DOI: 10.1161/circ.148.suppl_1.16217 ISSN: 0009-7322

Abstract 16217: Characteristics and Short-Term Outcomes of Patients With Cardiogenic Shock Secondary to Myocarditis

Raunak M Nair, Abhishek Ramgir R Giri, Sanchit Chawla, Ankit Agrawal, Shashank Shekhar, Andrew Higgins, Ran Lee, Wael A Jaber, Penelope Rampersad, Paul C Cremer, Venu Menon
  • Physiology (medical)
  • Cardiology and Cardiovascular Medicine

Background: The clinical profile and short-term prognosis of patients with cardiogenic shock (CS) secondary to myocarditis remains poorly defined.

Methods: All patients admitted to Cleveland Clinic Cardiac Intensive Care Unit (CICU) between Jan 1 st , 2010, to Dec 31 st , 2021, with a diagnosis of cardiogenic shock (CS) were retrospectively identified through electronic medical records. Patients were further categorized into those with CS secondary to myocarditis (myocarditis-CS) or other etiologies (non-myocarditis-CS). Only patients with confirmed myocarditis with an endomyocardial biopsy or cardiac MRI were included. Descriptive characteristics and short-term outcomes of this group were explored.

Results: A total of 2775 patients were admitted to our CICU with CS of which, 26 patients (1%) had CS secondary to confirmed myocarditis. Compared to patients with non-myocarditis CS, patients with myocarditis-CS were significantly younger (median age of 49 vs 65, p<0.001), had lower prevalence of known coronary artery disease (23% vs 62%, p<0.001), and significantly lower prevalence of other comorbidities (diabetes- 12% vs 42%, dyslipidemia- 23% vs 49%, and hypertension- 31% vs 62, all p<0.05). Amongst patients with myocarditis-CS, 23% (n=6) patients received a heart transplant during the same admission whereas 8% (n=2) were discharged on an LVAD. Viral myocarditis was the most common etiology (35%, n=9), followed by idiopathic myocarditis (23%, n=6), and lymphocytic (15%, n=4). The 30-day all-cause mortality of patients with CS-myocarditis was 8% compared to 22% for those with non-myocarditis CS (p=0.1).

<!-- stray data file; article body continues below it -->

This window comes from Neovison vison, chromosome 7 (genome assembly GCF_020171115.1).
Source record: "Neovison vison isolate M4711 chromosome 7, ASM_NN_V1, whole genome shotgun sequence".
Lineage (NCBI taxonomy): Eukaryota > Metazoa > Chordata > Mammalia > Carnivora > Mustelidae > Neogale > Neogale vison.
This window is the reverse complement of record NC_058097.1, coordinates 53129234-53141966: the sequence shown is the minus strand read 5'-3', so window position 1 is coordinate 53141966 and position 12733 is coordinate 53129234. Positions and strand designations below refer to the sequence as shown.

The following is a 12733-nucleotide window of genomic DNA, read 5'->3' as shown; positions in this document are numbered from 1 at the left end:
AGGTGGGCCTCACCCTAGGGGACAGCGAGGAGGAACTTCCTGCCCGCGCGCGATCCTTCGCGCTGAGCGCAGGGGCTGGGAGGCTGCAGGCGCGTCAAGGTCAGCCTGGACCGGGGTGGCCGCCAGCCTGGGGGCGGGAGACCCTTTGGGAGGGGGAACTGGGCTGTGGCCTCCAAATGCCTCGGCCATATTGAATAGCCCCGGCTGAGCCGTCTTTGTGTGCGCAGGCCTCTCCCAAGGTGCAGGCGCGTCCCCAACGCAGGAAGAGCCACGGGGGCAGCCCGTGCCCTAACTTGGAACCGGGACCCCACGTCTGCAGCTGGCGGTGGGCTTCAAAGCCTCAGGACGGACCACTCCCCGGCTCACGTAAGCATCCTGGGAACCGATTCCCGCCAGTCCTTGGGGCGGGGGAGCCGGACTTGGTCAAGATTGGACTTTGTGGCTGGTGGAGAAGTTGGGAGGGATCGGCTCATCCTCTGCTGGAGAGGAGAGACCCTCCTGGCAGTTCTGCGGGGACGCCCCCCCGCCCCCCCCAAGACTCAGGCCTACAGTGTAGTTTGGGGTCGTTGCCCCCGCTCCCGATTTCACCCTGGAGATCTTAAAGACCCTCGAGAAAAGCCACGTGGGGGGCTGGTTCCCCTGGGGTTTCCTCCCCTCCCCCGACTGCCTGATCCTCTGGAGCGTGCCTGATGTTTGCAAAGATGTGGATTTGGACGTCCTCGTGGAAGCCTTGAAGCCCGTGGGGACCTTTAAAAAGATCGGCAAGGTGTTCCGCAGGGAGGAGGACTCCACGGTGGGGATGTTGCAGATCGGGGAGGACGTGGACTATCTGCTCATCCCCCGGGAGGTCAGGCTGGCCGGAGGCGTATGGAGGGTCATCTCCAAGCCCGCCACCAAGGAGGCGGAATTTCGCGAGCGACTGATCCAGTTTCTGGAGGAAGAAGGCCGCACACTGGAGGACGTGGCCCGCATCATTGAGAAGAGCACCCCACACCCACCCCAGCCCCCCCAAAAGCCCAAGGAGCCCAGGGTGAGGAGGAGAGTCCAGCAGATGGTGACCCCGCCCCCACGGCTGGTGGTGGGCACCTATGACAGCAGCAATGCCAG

Conclusion: Myocarditis continues to remain an infrequent cause of CS in the contemporary era accounting for around 1% of all CS admissions. A third of these patients would require advanced therapies and so early consideration of a destination mechanical therapy or transplant is vital to ensure optimal care of these patients.

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